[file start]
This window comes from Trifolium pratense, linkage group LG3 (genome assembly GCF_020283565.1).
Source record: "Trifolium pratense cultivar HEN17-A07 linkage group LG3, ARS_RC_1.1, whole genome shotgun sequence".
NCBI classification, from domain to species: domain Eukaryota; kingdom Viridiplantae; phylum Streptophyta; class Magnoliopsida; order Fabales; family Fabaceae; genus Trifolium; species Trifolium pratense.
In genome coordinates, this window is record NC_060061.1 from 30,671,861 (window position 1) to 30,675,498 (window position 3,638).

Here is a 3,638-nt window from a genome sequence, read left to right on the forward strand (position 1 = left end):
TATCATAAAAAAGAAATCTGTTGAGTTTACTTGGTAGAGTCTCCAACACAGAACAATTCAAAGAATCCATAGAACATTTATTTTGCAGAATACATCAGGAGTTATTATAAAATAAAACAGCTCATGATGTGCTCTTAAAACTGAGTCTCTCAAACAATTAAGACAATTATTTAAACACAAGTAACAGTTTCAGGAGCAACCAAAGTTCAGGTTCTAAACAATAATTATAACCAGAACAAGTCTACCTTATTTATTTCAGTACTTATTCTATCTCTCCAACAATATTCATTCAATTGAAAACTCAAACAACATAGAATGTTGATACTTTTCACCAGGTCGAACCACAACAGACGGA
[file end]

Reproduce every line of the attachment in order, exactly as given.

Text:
This window comes from Trifolium pratense, linkage group LG3 (genome assembly GCF_020283565.1).
Source record: "Trifolium pratense cultivar HEN17-A07 linkage group LG3, ARS_RC_1.1, whole genome shotgun sequence".
NCBI classification, from domain to species: domain Eukaryota; kingdom Viridiplantae; phylum Streptophyta; class Magnoliopsida; order Fabales; family Fabaceae; genus Trifolium; species Trifolium pratense.
In genome coordinates, this window is record NC_060061.1 from 30,671,861 (window position 1) to 30,675,498 (window position 3,638).

Here is a 3,638-nt window from a genome sequence, read left to right on the forward strand (position 1 = left end):
TATCATAAAAAAGAAATCTGTTGAGTTTACTTGGTAGAGTCTCCAACACAGAACAATTCAAAGAATCCATAGAACATTTATTTTGCAGAATACATCAGGAGTTATTATAAAATAAAACAGCTCATGATGTGCTCTTAAAACTGAGTCTCTCAAACAATTAAGACAATTATTTAAACACAAGTAACAGTTTCAGGAGCAACCAAAGTTCAGGTTCTAAACAATAATTATAACCAGAACAAGTCTACCTTATTTATTTCAGTACTTATTCTATCTCTCCAACAATATTCATTCAATTGAAAACTCAAACAACATAGAATGTTGATACTTTTCACCAGGTCGAACCACAACAGACGGA